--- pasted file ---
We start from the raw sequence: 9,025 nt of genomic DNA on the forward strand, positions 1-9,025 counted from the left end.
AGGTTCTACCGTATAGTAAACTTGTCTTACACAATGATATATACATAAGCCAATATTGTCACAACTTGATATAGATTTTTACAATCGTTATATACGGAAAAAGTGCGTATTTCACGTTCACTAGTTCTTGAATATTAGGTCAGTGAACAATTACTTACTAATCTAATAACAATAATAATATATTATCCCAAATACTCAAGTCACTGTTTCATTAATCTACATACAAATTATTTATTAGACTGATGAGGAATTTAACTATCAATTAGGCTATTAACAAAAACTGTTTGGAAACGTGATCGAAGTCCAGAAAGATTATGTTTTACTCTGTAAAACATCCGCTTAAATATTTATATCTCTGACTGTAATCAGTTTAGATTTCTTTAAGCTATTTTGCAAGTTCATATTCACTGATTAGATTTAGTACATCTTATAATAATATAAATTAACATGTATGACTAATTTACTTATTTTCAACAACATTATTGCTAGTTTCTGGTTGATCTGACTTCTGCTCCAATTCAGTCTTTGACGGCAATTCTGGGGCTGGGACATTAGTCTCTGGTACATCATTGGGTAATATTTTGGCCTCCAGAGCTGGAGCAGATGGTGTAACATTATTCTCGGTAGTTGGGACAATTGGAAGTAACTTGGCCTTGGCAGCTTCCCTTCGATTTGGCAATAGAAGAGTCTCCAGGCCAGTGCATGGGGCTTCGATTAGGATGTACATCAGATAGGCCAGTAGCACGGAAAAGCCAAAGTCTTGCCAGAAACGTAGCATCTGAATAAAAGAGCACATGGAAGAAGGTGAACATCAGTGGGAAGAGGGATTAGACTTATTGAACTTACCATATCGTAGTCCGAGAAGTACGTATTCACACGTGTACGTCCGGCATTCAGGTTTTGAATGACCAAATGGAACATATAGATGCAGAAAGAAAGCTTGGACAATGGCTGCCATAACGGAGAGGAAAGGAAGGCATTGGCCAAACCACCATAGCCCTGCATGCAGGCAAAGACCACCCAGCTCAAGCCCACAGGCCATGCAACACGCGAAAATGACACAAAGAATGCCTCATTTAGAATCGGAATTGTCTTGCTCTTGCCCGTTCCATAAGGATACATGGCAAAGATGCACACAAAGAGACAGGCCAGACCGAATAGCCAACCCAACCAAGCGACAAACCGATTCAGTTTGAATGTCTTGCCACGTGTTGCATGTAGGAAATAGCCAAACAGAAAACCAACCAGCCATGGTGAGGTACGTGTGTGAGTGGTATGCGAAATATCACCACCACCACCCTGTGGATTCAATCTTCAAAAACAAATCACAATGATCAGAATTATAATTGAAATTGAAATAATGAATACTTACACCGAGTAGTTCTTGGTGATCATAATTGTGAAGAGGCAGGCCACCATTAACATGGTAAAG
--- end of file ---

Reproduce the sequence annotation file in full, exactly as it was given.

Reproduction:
We start from the raw sequence: 9,025 nt of genomic DNA on the forward strand, positions 1-9,025 counted from the left end.
AGGTTCTACCGTATAGTAAACTTGTCTTACACAATGATATATACATAAGCCAATATTGTCACAACTTGATATAGATTTTTACAATCGTTATATACGGAAAAAGTGCGTATTTCACGTTCACTAGTTCTTGAATATTAGGTCAGTGAACAATTACTTACTAATCTAATAACAATAATAATATATTATCCCAAATACTCAAGTCACTGTTTCATTAATCTACATACAAATTATTTATTAGACTGATGAGGAATTTAACTATCAATTAGGCTATTAACAAAAACTGTTTGGAAACGTGATCGAAGTCCAGAAAGATTATGTTTTACTCTGTAAAACATCCGCTTAAATATTTATATCTCTGACTGTAATCAGTTTAGATTTCTTTAAGCTATTTTGCAAGTTCATATTCACTGATTAGATTTAGTACATCTTATAATAATATAAATTAACATGTATGACTAATTTACTTATTTTCAACAACATTATTGCTAGTTTCTGGTTGATCTGACTTCTGCTCCAATTCAGTCTTTGACGGCAATTCTGGGGCTGGGACATTAGTCTCTGGTACATCATTGGGTAATATTTTGGCCTCCAGAGCTGGAGCAGATGGTGTAACATTATTCTCGGTAGTTGGGACAATTGGAAGTAACTTGGCCTTGGCAGCTTCCCTTCGATTTGGCAATAGAAGAGTCTCCAGGCCAGTGCATGGGGCTTCGATTAGGATGTACATCAGATAGGCCAGTAGCACGGAAAAGCCAAAGTCTTGCCAGAAACGTAGCATCTGAATAAAAGAGCACATGGAAGAAGGTGAACATCAGTGGGAAGAGGGATTAGACTTATTGAACTTACCATATCGTAGTCCGAGAAGTACGTATTCACACGTGTACGTCCGGCATTCAGGTTTTGAATGACCAAATGGAACATATAGATGCAGAAAGAAAGCTTGGACAATGGCTGCCATAACGGAGAGGAAAGGAAGGCATTGGCCAAACCACCATAGCCCTGCATGCAGGCAAAGACCACCCAGCTCAAGCCCACAGGCCATGCAACACGCGAAAATGACACAAAGAATGCCTCATTTAGAATCGGAATTGTCTTGCTCTTGCCCGTTCCATAAGGATACATGGCAAAGATGCACACAAAGAGACAGGCCAGACCGAATAGCCAACCCAACCAAGCGACAAACCGATTCAGTTTGAATGTCTTGCCACGTGTTGCATGTAGGAAATAGCCAAACAGAAAACCAACCAGCCATGGTGAGGTACGTGTGTGAGTGGTATGCGAAATATCACCACCACCACCCTGTGGATTCAATCTTCAAAAACAAATCACAATGATCAGAATTATAATTGAAATTGAAATAATGAATACTTACACCGAGTAGTTCTTGGTGATCATAATTGTGAAGAGGCAGGCCACCATTAACATGGTAAAG